I attended David Graeber’s talk last Thursday at New York’s School of Visual Arts, On Bureaucratic Technologies and the Future as Dream-Time. I want to post some notes and thoughts from the lecture. Graeber framed his talk around the idea that the science fiction of 1900 had been, largely, realized by 1950. Whereas the ideas from science fiction from the 1950s era have gone mostly unfulfilled today. We, in the West (and especially the U.S.) suffer a sort of social trauma because of our failure.
Graeber argues, humorously, that in a very postmodern way, we have simulation of the science fiction vision, instead of a material realization. He pointed to the special effects of Hollywoord movies, which have made fantastic gains in the last 50 years. His main thesis, though, was that one of visions of the 50s and 60s was the disappearance (or at least reduction) of manual labor. For me, he successfully argued that, along with space exploration, there was a sincere belief that manual tasks would be mechanized and automated to a large degree. Instead, we have the simulation of mechanization by outsourcing labor tasks to China and Mexico (for example). The same tasks (e.g. building cars) are then carried out in a more labor intensive process than in the U.S., but the labor itself is hidden.
Looking especially at the work of Alvin Toffler (Future Shock) and George Gilder, Graeber notes a reactionary political fear that the current direction (in the 60s and 70s) of technology development would lead to a loss of control. In part, this movement led technology research away from technologies of material production toward immaterial, cognitive, and information technology. Graeber does not attribute the failure of our technological gains solely, or even mostly, to the political class. He argues that corporatism and bureaucracy played an equally important role. With good humor, he raised the three different forms that he needed to sign as an indication of the bureaucracy that has insinuated itself into all aspects of (Western) life today. He asked how many hours (days, week?) of our life are spent filling out paperwork.
Graeber claims that the greatest achievement of the capitalism today, is that it prioritizes politics over rational economics. The current capitalist class will sacrifice economic gain in order to maintain political hegemony. Effectively, this limits our possible horizons: capitalism does not offer a “progressive narrative” of a “redemptive future” — a future society which offers a better life for all. It has, though, dampened “poetic technologies.” Graeber contrasts the (failed) grand visions of the Soviet Union (beaming alternate energy sources from satellites in space, seeding the seas to end world hunger), to the grudging pessimism of capitalist societies that our current system, despite limitations and inequity, is the best system that can work in the “modern world.” According to Graeber, poetic technologies are not inherently good or incompatible with capitalism. Coast-to-coast railways were a capitalist, poetic technology realized under a less corporate capitalist structure.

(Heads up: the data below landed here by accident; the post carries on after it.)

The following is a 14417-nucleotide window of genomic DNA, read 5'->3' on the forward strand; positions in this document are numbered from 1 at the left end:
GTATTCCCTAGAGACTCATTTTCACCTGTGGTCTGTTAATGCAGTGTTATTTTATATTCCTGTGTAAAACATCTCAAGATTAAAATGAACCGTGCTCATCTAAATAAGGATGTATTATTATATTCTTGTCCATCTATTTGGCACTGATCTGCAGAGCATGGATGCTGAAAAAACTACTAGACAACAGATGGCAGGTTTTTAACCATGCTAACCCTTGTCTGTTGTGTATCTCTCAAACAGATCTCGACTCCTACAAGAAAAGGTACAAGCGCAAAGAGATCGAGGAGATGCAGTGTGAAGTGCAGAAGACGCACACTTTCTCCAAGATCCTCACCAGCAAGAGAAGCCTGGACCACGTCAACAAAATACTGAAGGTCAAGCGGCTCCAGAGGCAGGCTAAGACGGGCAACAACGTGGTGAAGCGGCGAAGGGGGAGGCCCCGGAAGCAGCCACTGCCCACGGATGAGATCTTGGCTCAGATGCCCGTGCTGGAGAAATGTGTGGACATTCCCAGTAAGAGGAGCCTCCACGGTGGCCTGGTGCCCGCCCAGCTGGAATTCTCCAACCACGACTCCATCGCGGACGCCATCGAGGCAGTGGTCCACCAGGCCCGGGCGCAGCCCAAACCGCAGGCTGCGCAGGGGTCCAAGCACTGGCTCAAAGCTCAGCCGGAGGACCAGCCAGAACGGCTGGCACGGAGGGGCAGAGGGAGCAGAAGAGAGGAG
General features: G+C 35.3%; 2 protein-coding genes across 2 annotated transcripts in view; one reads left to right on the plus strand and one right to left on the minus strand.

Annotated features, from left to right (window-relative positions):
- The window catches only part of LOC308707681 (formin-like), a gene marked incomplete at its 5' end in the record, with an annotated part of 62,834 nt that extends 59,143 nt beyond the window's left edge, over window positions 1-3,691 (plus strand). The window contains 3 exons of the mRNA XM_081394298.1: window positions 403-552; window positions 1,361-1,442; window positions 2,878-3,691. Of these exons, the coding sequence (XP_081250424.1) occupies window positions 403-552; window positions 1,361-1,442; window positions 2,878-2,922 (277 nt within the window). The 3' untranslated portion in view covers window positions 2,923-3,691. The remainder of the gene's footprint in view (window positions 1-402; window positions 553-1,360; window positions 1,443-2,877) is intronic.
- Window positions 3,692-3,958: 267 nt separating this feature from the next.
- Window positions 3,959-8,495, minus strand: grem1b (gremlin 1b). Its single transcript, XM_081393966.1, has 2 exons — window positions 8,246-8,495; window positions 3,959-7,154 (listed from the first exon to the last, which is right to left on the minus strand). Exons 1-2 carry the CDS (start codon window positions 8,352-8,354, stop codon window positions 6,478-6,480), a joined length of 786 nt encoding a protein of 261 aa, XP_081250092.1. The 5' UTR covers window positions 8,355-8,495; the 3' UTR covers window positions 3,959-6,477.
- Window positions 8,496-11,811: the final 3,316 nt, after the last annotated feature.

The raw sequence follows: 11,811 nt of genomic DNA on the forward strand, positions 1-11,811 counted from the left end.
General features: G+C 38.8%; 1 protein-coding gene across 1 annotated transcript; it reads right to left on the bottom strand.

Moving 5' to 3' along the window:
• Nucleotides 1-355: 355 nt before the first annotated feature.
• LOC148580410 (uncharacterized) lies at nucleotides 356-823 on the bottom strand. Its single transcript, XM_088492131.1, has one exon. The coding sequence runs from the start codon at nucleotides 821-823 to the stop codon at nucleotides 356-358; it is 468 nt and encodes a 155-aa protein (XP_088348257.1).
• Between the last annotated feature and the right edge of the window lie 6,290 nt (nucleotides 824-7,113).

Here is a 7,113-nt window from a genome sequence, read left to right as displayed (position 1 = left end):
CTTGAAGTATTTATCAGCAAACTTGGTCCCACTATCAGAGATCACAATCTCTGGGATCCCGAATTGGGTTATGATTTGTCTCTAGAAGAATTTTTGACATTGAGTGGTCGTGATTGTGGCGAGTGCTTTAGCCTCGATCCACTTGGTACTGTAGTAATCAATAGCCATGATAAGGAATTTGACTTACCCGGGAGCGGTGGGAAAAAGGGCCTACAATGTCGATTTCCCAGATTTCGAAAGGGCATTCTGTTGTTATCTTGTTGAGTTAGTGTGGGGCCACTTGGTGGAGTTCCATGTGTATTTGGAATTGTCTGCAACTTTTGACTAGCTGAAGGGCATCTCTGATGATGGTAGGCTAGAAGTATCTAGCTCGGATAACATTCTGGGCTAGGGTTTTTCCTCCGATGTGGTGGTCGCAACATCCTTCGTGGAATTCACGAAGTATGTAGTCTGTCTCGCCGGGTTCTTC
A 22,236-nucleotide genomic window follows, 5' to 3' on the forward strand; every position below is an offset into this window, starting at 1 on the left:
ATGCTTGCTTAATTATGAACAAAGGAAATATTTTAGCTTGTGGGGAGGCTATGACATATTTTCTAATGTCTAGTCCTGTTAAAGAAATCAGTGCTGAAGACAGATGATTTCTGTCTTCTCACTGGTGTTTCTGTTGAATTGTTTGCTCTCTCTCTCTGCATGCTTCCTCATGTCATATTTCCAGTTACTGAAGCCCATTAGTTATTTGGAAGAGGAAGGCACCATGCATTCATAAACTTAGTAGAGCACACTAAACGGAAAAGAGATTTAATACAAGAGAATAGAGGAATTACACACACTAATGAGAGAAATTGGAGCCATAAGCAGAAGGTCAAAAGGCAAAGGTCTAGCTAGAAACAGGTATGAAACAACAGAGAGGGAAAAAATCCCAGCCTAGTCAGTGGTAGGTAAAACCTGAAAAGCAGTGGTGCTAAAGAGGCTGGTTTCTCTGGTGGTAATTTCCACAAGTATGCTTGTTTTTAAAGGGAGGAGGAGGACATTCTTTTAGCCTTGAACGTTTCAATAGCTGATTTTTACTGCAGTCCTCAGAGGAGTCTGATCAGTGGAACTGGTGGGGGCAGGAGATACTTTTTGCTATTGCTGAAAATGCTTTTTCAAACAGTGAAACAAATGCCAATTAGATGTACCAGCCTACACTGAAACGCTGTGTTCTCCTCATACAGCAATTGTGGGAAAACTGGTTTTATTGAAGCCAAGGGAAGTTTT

Clearly, Graeber is underwhelmed by the Internet as a means to radically transform or re-envision society. While I enjoyed the scifi framework for the talk, I’m not sure that it will hold up to close scrutiny. Graeber ignores some important technological realizations. He specifically downplays military technology, where I would argue we very much have the killer robots we feared in the 1950s. For me, the final message was that we ignore the material base of society at our own peril. While this may seem obvious, it is easy to be submerged by arguments about immaterial production or cognitive capitalism; and lulled (or trolled) into the minutia of internet freedom, software patents, and copyright licenses.
Surely Facebook, Apple, and Google do not offer a vision of a redemptive future. Graeber suggested that 3D printers may be a poetic technology, but I think he invites us (the people, the “Left”) to recapture the optimism and vision that we have lost.